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This is an enchanting release.
The music is not complex but utterly beautiful.
And Brendon Heinst always makes the finest recordings that are available.
Mattias Spee (1997) studied with David Kuyken and Ralph van Raat, among others. He won several prizes, at the Prinses Christina Concours, the Steinway Piano Competition and the VriendenCultuurPrijs. Spee has a distinct preference for contemporary and lesser known repertoire. “I would like to bring hidden treasures from music history into the limelight,” says the pianist.
For the adventurous Dutch TRPTK label he has started a series with – unjustly – forgotten composers under the motto ‘Eclipse’. The first part is dedicated to the Austrian Joseph Wölfl (1773-1812), a contemporary and rival of Beethoven. He left behind a considerable body of work including symphonies, string quartets, operas, and the requisite piano concertos and sonatas.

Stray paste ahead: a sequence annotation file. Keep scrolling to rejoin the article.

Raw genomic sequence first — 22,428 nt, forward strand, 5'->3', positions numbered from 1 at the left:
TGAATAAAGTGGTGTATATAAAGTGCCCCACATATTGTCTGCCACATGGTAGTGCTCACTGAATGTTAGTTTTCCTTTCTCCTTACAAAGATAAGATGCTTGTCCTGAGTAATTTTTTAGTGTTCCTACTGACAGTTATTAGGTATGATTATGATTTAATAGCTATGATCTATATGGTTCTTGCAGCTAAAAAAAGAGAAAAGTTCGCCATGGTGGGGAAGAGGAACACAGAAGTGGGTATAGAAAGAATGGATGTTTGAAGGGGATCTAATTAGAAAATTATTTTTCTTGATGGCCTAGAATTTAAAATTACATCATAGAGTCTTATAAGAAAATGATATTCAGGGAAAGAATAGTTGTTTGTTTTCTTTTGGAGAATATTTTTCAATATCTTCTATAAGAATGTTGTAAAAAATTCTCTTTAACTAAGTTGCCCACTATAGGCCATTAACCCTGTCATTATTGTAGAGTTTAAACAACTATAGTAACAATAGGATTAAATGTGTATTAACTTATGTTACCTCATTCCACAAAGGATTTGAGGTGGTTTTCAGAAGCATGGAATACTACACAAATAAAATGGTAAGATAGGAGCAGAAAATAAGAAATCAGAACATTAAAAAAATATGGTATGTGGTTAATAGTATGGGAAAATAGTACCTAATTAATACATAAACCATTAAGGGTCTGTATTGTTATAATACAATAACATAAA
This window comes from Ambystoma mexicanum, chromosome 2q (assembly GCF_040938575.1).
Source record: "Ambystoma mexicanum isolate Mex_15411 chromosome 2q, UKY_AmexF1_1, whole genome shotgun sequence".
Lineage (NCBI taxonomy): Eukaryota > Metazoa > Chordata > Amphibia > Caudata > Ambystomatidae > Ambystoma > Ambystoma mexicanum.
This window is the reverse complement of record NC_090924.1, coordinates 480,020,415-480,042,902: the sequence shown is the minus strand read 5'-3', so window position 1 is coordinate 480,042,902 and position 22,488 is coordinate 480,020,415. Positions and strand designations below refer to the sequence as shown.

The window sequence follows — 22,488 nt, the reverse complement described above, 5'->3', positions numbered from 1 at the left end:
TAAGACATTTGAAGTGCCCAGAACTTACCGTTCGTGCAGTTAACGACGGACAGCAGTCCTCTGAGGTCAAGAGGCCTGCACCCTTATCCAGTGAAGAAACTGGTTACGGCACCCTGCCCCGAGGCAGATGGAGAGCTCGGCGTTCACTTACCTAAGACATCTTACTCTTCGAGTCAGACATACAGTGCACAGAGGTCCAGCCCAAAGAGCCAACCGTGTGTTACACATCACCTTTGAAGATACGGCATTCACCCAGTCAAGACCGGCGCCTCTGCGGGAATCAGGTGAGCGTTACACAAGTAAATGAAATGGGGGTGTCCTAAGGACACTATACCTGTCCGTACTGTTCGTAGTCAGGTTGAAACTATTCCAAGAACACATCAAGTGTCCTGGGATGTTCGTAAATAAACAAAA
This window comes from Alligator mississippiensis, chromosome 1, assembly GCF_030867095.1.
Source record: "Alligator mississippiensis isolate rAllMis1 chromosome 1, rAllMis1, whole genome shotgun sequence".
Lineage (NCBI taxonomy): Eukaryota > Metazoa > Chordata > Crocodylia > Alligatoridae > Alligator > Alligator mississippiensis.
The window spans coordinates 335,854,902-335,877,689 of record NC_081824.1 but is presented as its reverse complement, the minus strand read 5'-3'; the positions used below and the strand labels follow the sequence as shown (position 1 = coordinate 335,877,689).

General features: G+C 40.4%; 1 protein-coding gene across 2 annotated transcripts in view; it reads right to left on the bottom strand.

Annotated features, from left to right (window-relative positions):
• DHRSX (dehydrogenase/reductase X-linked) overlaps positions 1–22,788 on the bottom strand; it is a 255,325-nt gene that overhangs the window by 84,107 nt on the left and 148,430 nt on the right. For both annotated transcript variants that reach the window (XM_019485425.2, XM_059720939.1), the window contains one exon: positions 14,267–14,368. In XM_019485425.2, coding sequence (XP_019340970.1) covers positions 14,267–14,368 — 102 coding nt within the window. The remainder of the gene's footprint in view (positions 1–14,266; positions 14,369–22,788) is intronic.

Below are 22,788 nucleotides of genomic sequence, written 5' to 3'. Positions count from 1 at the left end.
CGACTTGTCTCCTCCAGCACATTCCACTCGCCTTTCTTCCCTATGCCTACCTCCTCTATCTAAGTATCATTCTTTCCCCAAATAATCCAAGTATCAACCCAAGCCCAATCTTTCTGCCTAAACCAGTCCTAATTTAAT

Wölfl was particularly tall in stature, equipped with large hands and a virtuoso pur sang: with ease he could span thirteen keys. His music has a strong and penetrating character. While the often gruff Beethoven performed mainly for the old elite, the friendly Wölfl appealed to a much wider audience. Wölfl was an eminent improviser and he was also extremely popular as a teacher. He traveled extensively throughout Europe and could be found not only in concert halls but also regularly at the gaming tables.
Colorful is the ‘Sonata in C minor’ with which the album opens. The ‘Fugue’ in particular continues to resonate for minutes. The ‘9 Variations on an Andante’ is evidence of great musical imagination. The ‘Sonata in B minor’ is compelling and the ‘Waltz in C minor’ forms a beautiful conclusion.